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THE NIBBLE’s Gourmet News & Views

Trends, Products & Items Of Note In The World Of Specialty Foods

This is the blog section of THE NIBBLE. Read all of our content on TheNibble.com,
the online magazine about gourmet and specialty food.

Archive for International Foods

TIP OF THE DAY: Paella On The Grill

We love paella and don’t make it often enough. So when Fagor wrote to us about their paella pan and included a recipe to make it on the grill, our ears perked up.

PAELLA HISTORY

Paella (pronounced pie-AY-ya) originated in Valencia, a region on the Mediterranean (east) coast of Spain. It was originally a peasant dish, made by agricultural laborers who cooked a mixture of rice, snails and vegetables in the fields. Cooked in a pan over an open fire. it was a communal dish, eaten directly from the pan with wooden spoons.

Valencianos who lived closer to the coast added local eel plus butter beans (lima beans). Paella is the type of dish that lends itself to adding whatever you have on hand, so can change seasonally. Recipes thus evolved in many directions.
 
MODERN PAELLA

The paella we know today—saffron rice mixed with chorizo, chicken and seafood—did not evolve until the late 18th century century, when living standards rose affording the use of more expensive ingredients—especially saffron, the world’s costliest spice.

It’s easy to vary the ingredients to create any type of paella, including vegetarian and vegan recipes. But three main styles developed in the 19th century:

  • Paella Valenciana combines rice, green vegetables, meat (rabbit, chicken, duck), snails, beans and seasoning
  • Paella de marisco, a seafood paella that replaces meat and snails with seafood, and omits the beans and green vegetables
  • Paella mixta, a freestyle combination of meat, seafood and vegetables. Note that in the U.S., dishes called “Paella Valenciana” are actually paella mixta, the combination of ingredients preferred by most people.
  •    

    /home/content/71/6181571/html/wp content/uploads/paella on grill acouplecooks. 230

    /home/content/71/6181571/html/wp content/uploads/fagor paella pan 230

    Above, paella on the grill; photo courtesy A Couple Cooks. Underneath, the Fagor paella pan; photo courtesy Fagor America.

     

    By the mid-1800s, paella included short-grain white rice and a mix of proteins: chicken, duck, rabbit and snails (less affluent people often made do with snails alone). The dish was actually a “rice and beans” dish, with a mix of butter beans, Great Northern beans (white beans) and runner beans (green beans). Artichokes and tomatoes replaced runner beans in the winter. Spices included garlic, pimentòn (sweet paprika), rosemary, saffron and salt. The dish was cooked in olive oil.

    The recipe continued to evolve as chorizo, green peas, olives and roasted red pepper found their way into the dish. We’ve seen recipes with chopped chard or escarole, eggplant, fennel, mushrooms, oives, onion, piquillo chiles, red or green bell pepper, snow peas, tomatoes (fresh diced or roasted) and seasonal (spring asparagus and winter squash, e.g.). Some cooks garnish the top of the paella with sliced hard-boiled eggs and lemon wheels.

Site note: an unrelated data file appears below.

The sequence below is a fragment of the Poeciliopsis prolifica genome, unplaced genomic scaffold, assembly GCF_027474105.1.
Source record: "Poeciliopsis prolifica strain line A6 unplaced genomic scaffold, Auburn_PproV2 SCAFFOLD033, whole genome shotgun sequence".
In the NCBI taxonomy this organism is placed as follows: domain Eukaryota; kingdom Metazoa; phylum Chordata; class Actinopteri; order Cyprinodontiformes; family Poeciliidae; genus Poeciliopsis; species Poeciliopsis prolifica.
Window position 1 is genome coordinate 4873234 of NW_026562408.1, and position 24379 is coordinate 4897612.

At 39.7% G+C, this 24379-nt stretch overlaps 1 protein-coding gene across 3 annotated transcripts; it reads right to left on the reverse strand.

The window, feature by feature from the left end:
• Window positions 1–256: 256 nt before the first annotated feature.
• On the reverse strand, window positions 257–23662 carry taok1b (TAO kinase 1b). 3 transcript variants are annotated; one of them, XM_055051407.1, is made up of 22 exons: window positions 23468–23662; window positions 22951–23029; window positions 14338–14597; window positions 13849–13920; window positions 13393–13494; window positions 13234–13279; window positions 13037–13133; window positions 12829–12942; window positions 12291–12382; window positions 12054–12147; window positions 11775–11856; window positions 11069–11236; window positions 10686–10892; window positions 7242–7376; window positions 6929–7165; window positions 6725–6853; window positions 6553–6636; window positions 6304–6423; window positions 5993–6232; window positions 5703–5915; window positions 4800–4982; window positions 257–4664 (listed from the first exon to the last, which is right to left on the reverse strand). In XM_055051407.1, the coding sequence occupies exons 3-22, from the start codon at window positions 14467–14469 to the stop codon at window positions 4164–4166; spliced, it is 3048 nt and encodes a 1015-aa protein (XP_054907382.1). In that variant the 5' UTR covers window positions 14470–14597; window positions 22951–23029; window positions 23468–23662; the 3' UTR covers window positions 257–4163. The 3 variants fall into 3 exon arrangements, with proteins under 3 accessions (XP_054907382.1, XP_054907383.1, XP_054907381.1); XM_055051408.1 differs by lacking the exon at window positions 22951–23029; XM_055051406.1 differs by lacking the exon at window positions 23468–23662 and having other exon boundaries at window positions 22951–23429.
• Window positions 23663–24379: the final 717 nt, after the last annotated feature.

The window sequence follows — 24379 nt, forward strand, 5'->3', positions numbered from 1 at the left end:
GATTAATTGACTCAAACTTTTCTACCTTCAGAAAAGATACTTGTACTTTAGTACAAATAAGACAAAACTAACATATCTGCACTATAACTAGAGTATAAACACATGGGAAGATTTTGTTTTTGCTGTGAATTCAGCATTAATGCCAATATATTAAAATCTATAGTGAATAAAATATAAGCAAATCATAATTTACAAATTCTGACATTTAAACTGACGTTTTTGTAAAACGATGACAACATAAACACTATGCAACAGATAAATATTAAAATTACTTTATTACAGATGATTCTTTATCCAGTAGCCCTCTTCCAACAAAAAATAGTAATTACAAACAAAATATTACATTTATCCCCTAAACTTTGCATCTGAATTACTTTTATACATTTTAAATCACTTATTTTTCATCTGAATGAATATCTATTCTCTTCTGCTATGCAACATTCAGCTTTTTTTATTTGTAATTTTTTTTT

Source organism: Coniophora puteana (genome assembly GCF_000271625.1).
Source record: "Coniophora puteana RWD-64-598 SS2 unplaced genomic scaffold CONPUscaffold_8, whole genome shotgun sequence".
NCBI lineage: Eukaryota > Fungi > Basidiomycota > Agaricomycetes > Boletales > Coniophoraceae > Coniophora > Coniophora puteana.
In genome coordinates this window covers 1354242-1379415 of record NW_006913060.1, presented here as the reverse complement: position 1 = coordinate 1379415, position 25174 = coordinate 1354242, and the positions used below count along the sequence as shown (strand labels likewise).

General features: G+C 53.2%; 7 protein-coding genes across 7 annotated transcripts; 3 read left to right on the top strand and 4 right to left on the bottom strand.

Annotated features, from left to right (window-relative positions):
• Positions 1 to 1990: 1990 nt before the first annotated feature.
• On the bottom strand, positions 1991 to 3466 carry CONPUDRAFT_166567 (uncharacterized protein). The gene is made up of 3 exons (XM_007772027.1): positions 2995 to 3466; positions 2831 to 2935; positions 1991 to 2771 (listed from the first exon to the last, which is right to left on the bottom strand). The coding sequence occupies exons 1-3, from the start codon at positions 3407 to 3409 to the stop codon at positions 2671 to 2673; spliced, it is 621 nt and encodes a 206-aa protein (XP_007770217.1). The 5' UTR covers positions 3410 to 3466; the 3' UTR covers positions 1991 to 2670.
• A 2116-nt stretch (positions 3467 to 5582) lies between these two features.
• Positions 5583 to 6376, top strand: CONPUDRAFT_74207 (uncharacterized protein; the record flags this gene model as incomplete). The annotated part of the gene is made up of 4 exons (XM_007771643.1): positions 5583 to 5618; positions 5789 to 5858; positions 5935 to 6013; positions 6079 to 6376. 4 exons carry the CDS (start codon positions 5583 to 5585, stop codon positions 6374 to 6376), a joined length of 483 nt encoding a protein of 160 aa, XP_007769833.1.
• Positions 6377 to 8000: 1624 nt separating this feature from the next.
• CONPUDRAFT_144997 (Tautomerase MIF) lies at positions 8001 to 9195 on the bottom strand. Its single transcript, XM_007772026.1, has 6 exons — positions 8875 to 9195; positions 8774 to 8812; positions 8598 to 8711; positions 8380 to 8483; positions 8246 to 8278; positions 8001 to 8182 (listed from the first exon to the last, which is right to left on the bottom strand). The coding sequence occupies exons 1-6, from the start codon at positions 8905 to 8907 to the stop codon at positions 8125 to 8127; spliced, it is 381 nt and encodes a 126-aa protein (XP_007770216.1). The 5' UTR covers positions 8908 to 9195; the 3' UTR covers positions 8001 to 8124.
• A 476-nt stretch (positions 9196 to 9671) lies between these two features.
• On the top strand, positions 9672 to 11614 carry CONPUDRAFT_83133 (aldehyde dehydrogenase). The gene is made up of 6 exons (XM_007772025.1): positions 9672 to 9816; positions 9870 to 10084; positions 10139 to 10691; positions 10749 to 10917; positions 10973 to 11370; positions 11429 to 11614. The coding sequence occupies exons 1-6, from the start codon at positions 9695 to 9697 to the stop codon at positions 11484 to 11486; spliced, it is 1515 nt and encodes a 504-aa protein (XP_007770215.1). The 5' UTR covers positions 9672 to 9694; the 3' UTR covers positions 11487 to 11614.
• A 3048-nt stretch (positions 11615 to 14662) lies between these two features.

The cook’s favorite ingredients were sure to be included. The chef at Soccorat, Soccarat, a group of tapas and paella restaurants in New York City, devised a paella menu that includes:

  • Arroz negro (black rice): calamari, fish, scallops, piquillo peppers and shrimp with squid ink rice.
  • Carne (meat): chicken, chorizo, mushroom sofrito, short ribs and snow peas.
  • De la huerta (from the orchard, i.e., vegetarian*): artichokes, cauliflower, eggplant, snow peas and tomatoes.
  • Fideuà† de mar y montana (ingredients from the sea and mountains): Brussels sprouts, chicken thighs, cuttlefish and shrimp, with noodles instead of rice
  • Langosta (crustacean): lobster, roasted peppers, scallops, shrimp and squid.
  • Pescados y mariscos (fish and seafood): cockles, English peas, mussels, scallops, shrimp, squid and white fish.
  • Socarrat‡ (house signature recipe): beef, chicken, cockles, cuttlefish, fava beans, mussels, shrimp and white fish.
  • Valenciana: asparagus, pork ribs, rabbit, scallions and snails.
  •  
    *The word vegetariano does exist in Spanish, but there is some poetic license involved with the orchard reference.
     
    †Fideuà denotes the a type of cuisine from Catalonia, the northeastern part of Spain (north of Valencia). The style originated in the 1920s in the city of Gandia, when thin noodles like vermicelli (fideu in the Catalan language) were used instead of rice in the paella. The pasta is broken into short lengths and cooked in the paella pan. There are many variations of it, and it is optionally served with allioli sauce, the traditional Catalan garlic and olive oil sauce. Other examples of the cuisine: calçots—barbecued spring onions with romesco sauce—cured anchovies, embutidos y butifarras (cured meats and sausages), sparkling Cava wine and anything made with the local bolet mushrooms. Canelons, Spanish cannelloni, and Pa amb tomaquèt, bread rubbed with tomato (and sometimes with with garlic and olive oil), and Escudella de carn d’olla, is a hearty Catalan stew, round out the list of “must trys” when you’re next in Barcelona.
     
    ‡Soccorat is the hard, crunchy rice crust that develops on the bottom of the pan from its proximity to the heat. Some people particularly enjoy it.

     

    /home/content/71/6181571/html/wp content/uploads/chicken Wm Son paella 230

    Paella is a freestyle dish: Whatever you have on hand can go into the pan. Here, chicken legs and thighs, green beans and corn are included. Our personal favorite combination: a mixto with pimento (red bell pepper in a jar), black and green olives, artichoke hearts and green peas, plus fresh asparagus in the spring. Photo courtesy Williams-Sonoma.com.